It's been dubbed the “Seven Minutes of Terror” - NASA's $2.5 billion experiment to discover whether there is - or ever was - life on Mars is about to hit its moment of truth Sunday night.
The Mars Space Laboratory has been on its journey for nine months. Once it reaches Mars, the flying lab has to drop its rover named Curiosity, with a very elaborate entry, descent, and landing sequence. Curiosity will have to travel from more than 13,000-miles-per-hour to zero in less than seven minutes – the first time this has been tried.
The landing is set for Sunday night on Mars, but NASA and its project partner, Jet Propulsion Lab, held a “social” among seven NASA centers across the country on Friday, including one in Mountain View at Moffett Field. The "social" offered dozens of randomly selected social media followers to hear directly from project engineers through a satellite connection. A handful even got the chance to ask them questions.
San Jose State University transfer Beth Johnson is a self-described science geek. This was her third NASA social in a year. Johnson says these events drive her passion through the roof.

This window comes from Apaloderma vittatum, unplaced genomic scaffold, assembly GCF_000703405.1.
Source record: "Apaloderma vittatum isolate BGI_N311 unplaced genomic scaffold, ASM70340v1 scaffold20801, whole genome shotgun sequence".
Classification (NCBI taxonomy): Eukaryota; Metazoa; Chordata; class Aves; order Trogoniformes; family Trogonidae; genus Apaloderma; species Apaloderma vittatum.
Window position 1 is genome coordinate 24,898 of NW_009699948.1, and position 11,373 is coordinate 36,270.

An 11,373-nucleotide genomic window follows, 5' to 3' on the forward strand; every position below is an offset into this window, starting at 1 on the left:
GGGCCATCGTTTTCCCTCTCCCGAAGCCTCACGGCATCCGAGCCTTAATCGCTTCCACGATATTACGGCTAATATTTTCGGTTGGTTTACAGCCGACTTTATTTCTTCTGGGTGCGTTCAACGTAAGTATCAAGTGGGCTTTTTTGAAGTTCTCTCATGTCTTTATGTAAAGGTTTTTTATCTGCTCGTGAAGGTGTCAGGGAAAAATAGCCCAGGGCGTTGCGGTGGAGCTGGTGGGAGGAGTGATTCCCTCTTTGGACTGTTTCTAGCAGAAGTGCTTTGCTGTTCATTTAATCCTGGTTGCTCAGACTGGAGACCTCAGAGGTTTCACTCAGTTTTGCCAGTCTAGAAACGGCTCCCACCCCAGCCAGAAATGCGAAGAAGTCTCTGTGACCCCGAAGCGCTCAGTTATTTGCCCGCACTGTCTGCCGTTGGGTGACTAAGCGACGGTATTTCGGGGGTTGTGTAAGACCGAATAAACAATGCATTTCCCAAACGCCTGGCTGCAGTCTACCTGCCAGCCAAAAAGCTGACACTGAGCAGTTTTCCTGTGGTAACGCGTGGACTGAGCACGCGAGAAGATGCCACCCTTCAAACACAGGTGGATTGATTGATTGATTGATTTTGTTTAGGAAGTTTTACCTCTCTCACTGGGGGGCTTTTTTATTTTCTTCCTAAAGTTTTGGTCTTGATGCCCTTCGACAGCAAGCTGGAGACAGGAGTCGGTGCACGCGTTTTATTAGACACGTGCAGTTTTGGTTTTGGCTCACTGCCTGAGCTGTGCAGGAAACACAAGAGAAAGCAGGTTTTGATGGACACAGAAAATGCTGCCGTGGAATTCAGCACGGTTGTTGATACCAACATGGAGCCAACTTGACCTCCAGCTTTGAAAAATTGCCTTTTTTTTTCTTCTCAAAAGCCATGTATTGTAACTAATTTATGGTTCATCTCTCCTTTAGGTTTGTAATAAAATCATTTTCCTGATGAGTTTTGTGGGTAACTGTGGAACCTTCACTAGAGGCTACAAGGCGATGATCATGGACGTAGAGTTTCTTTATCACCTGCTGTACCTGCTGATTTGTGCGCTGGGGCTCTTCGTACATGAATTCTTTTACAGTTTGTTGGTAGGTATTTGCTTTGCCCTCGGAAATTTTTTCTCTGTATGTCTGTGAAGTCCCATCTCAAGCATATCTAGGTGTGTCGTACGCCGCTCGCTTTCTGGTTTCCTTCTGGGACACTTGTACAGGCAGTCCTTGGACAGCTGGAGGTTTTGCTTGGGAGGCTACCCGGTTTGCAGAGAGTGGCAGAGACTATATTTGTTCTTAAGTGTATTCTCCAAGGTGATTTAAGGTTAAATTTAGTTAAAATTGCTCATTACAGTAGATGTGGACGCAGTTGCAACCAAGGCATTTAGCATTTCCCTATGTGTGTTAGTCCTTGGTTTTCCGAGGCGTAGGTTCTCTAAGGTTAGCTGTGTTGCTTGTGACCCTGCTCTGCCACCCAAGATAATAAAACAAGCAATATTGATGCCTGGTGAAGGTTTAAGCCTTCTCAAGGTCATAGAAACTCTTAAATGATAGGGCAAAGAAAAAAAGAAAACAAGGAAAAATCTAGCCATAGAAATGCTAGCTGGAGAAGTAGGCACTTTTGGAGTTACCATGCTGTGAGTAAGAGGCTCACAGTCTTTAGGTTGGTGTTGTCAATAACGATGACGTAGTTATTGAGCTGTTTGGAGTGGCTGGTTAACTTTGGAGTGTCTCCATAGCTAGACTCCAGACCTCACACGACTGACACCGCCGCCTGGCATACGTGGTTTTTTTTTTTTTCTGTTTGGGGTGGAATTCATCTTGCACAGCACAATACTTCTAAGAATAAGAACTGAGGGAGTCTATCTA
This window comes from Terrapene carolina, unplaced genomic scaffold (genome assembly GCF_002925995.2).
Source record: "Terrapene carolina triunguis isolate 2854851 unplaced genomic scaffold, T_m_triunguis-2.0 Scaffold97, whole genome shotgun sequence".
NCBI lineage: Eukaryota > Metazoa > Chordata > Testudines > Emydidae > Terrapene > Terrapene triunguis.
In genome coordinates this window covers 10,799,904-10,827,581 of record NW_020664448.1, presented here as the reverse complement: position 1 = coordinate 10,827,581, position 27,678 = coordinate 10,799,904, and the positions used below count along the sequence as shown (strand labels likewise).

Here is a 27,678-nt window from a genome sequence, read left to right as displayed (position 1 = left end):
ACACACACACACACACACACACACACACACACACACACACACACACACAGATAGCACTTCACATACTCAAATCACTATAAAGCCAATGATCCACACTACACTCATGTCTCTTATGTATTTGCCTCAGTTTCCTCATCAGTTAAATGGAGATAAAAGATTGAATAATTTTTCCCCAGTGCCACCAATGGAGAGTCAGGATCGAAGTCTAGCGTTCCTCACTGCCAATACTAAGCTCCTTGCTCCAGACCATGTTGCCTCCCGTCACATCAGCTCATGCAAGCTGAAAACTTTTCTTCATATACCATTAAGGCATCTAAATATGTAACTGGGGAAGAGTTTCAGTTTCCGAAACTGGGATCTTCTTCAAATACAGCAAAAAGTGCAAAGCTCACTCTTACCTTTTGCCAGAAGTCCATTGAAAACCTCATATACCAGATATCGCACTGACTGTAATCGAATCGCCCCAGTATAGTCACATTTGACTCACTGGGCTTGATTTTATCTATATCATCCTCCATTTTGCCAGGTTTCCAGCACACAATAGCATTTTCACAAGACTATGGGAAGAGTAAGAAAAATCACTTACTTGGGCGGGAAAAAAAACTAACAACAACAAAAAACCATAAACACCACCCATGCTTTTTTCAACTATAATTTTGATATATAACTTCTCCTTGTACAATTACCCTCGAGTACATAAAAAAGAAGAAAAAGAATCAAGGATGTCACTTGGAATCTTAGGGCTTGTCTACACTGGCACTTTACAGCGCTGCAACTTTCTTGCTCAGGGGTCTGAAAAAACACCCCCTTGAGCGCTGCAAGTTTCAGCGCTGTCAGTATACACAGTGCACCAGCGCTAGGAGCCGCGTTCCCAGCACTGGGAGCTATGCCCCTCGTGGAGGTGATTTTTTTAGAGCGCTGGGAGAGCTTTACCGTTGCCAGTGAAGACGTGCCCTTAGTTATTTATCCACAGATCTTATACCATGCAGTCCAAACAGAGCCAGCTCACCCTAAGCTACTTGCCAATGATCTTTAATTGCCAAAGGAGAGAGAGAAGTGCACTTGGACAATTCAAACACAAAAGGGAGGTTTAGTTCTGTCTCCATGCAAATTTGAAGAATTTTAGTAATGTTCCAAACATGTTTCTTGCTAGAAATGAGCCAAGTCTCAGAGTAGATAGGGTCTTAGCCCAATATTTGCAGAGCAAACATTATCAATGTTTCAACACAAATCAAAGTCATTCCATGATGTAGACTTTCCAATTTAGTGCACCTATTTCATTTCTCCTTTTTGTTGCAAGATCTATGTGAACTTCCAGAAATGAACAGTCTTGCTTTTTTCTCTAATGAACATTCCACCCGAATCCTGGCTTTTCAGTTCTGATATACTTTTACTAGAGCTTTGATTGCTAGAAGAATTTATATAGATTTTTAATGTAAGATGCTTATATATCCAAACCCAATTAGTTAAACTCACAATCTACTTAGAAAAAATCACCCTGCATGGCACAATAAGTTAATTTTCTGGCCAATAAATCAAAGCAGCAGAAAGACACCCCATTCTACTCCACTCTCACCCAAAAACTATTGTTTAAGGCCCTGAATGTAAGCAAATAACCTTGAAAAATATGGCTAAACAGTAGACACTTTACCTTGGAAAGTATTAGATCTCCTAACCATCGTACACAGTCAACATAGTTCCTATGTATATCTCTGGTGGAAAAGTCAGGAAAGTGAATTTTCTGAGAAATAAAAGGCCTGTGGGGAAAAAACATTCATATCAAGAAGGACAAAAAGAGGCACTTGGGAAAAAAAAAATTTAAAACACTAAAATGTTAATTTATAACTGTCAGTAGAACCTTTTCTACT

“Citizen science is really important because it lets people who aren’t necessarily working in the industry participate in the scientific discoveries," she said. "They have a lot of different things, you can help with Keppler, there’s a project online that lets you look for planets around other stars.”
Johnson said she and others will be hosting a Google Plus hangout on Sunday, ahead of the landing attempt, from NASA Ames in Moffett Field. The physics major says there's no other way she'd rather spend her time, witnessing such a grand moment in history.
“This is huge, this landing is so exciting because it's never been done this way before," Johnson said. " So not only is the rover so big but the fact that they have to have a supersonic parachute to slow it down from 13,000 kilometers, I think is just amazing.”
The last time NASA launched a mission with a similar objective was 35 years ago with the Vikings Mars rovers. NASA says these missions have a forty-percent success rate.